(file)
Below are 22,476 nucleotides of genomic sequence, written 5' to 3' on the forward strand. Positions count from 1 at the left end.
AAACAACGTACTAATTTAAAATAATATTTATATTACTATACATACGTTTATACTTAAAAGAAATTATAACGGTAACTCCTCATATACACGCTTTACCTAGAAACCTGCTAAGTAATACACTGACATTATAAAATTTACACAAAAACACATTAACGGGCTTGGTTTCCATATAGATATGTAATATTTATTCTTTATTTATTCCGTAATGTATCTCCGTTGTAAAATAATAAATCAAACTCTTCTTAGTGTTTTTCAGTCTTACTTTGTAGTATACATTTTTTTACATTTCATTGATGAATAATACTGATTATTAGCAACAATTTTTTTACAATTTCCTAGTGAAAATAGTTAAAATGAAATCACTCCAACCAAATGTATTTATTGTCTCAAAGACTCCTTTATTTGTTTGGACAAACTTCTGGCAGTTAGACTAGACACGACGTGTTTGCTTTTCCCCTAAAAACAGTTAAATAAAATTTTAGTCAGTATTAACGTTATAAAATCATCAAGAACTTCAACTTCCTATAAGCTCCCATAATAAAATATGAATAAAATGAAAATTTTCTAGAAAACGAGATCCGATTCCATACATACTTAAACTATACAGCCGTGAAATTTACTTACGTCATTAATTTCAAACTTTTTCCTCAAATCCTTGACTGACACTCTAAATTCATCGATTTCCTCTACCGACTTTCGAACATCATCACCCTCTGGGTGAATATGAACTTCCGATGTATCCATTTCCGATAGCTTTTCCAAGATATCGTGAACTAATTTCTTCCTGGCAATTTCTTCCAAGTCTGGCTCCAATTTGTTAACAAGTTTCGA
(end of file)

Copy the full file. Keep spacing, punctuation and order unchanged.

Below are 22,476 nucleotides of genomic sequence, written 5' to 3' on the forward strand. Positions count from 1 at the left end.
AAACAACGTACTAATTTAAAATAATATTTATATTACTATACATACGTTTATACTTAAAAGAAATTATAACGGTAACTCCTCATATACACGCTTTACCTAGAAACCTGCTAAGTAATACACTGACATTATAAAATTTACACAAAAACACATTAACGGGCTTGGTTTCCATATAGATATGTAATATTTATTCTTTATTTATTCCGTAATGTATCTCCGTTGTAAAATAATAAATCAAACTCTTCTTAGTGTTTTTCAGTCTTACTTTGTAGTATACATTTTTTTACATTTCATTGATGAATAATACTGATTATTAGCAACAATTTTTTTACAATTTCCTAGTGAAAATAGTTAAAATGAAATCACTCCAACCAAATGTATTTATTGTCTCAAAGACTCCTTTATTTGTTTGGACAAACTTCTGGCAGTTAGACTAGACACGACGTGTTTGCTTTTCCCCTAAAAACAGTTAAATAAAATTTTAGTCAGTATTAACGTTATAAAATCATCAAGAACTTCAACTTCCTATAAGCTCCCATAATAAAATATGAATAAAATGAAAATTTTCTAGAAAACGAGATCCGATTCCATACATACTTAAACTATACAGCCGTGAAATTTACTTACGTCATTAATTTCAAACTTTTTCCTCAAATCCTTGACTGACACTCTAAATTCATCGATTTCCTCTACCGACTTTCGAACATCATCACCCTCTGGGTGAATATGAACTTCCGATGTATCCATTTCCGATAGCTTTTCCAAGATATCGTGAACTAATTTCTTCCTGGCAATTTCTTCCAAGTCTGGCTCCAATTTGTTAACAAGTTTCGA